The Duty to Mitigate
Gillis v. Sobeys Group Inc., 2011 NSSC 443 (CanLII)
When Deborah Gillis (the Plaintiff) was just 17 years old, she began to work for Sobeys. Over the course of the next twenty years, she steadily worked her way up to management positions. By 1998, Ms. Gillis was the store manager of the Sobeys in Truro, Nova Scotia. By April of 2003, she was again moved up the ranks to the position of a “Food Experience Manager” in the Marketing Department at the Sobeys Head Office in Stellarton, Nova Scotia.
However, in 2009, the Marketing Manager, a Ms. Stevens, was in the unenviable position of having to make structural changes to her team to improve efficiencies. As a result, by March of 2009, Deborah Gillis’ position was eliminated. Ms. Stevens, the Plaintiff’s manager, brought her in for a meeting to discuss the outcome of the restructuring and presented her with two options:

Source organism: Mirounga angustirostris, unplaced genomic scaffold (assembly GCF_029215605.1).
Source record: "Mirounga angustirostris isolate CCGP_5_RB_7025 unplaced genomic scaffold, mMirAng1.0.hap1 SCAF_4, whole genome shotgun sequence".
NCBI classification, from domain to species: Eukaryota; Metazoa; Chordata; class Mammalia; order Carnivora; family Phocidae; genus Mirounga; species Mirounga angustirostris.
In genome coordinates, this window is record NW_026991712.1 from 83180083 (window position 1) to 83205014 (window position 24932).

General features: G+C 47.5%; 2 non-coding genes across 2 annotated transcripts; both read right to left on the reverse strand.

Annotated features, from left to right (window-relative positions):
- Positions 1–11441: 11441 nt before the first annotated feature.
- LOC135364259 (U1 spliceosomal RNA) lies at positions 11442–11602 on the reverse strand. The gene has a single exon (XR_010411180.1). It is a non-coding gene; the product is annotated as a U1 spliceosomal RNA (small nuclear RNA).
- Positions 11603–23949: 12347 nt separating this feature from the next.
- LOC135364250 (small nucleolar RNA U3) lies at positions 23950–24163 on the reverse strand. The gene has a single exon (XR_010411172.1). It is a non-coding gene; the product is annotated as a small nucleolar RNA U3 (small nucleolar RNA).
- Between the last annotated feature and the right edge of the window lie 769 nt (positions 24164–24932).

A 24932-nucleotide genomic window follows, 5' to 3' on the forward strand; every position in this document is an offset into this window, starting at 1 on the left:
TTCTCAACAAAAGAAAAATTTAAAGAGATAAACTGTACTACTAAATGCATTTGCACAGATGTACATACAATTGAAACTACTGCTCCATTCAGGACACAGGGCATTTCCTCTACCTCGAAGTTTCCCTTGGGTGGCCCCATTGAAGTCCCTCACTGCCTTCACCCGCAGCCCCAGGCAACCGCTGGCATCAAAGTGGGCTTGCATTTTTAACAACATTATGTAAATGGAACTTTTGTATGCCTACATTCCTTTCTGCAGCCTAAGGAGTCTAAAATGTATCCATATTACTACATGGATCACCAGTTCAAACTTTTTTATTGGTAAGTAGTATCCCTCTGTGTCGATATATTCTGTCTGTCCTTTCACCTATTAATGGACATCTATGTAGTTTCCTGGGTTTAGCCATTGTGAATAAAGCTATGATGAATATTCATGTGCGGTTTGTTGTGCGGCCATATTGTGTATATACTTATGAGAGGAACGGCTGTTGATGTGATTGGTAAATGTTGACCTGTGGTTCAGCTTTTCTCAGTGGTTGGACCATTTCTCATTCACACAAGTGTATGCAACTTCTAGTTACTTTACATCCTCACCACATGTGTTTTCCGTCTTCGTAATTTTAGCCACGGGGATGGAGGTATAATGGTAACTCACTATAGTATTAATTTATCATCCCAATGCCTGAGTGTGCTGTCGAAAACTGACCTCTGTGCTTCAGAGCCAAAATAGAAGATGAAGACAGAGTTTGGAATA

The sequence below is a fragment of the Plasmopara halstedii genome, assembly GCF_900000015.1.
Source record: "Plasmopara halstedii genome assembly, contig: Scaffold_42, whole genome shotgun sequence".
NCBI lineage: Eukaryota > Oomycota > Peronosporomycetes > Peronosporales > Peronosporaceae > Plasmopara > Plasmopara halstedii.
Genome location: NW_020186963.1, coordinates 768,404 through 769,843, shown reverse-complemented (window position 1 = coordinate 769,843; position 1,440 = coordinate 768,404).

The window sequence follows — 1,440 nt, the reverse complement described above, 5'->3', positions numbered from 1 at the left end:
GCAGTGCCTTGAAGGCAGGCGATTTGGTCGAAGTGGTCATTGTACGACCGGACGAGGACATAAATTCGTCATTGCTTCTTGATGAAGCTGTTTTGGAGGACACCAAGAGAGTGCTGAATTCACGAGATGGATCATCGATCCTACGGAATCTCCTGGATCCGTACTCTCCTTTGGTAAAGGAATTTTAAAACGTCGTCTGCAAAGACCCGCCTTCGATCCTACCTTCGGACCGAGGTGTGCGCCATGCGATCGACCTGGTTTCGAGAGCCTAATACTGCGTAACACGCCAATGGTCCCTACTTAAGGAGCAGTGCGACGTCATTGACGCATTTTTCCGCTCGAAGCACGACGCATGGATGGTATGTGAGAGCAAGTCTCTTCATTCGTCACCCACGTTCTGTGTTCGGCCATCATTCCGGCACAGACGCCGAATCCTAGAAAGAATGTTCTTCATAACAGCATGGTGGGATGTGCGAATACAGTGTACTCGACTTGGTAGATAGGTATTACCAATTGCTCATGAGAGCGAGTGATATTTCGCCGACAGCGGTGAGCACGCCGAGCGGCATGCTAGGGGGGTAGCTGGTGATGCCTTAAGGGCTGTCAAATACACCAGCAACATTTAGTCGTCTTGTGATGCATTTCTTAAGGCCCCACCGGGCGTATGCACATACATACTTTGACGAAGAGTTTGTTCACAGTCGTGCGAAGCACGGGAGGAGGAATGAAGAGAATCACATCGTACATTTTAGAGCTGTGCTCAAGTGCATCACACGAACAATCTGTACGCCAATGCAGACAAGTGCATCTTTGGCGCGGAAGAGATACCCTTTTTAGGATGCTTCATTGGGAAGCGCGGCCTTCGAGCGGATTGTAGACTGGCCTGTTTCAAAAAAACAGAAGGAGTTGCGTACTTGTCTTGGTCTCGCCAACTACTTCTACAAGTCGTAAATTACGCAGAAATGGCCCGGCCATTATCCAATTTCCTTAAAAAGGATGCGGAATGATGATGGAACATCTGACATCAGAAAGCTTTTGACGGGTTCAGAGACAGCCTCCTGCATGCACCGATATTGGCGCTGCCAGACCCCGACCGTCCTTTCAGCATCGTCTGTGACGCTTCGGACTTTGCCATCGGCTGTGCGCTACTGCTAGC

Deborah could join a Sobeys store in Truro as an Assistant Manager and her new pay, although lower, would be offset by a one-time lump sum payment from Sobeys for that year.
Ms. Gillis could become a Demo Coordinator and remain at the head office in Stellarton. Again, it would result in a lower salary, but Ms. Gillis would be entitled to a one-time lump sum payment to offset the lower salary.
Ms. Gillis, during this meeting, was also provided with some upsetting news. Ms. Gilles was told that her performance fell short of the standard that was expected of her. Deborah was shocked, as she had never been informed that there were any concerns about her performance. Ms. Gillis took some time to review her options. Deborah viewed both choices as demotions in both status and salary. As neither option presented were satisfactory to Ms. Gillis, she refused both. Sobeys dismissed her as having abandoned the position. Deborah Gillis started litigation for wrongful dismissal against Sobeys shortly thereafter.
The court considered whether Ms. Gilles was constructively dismissed and if she had discharged her duty to mitigate her damages. To establish whether the Plaintiff was constructively dismissed, the court looked to the decision of Farber v. Royal Trust Co., 1 S.C.R. 846, CanLII 387 (SCC):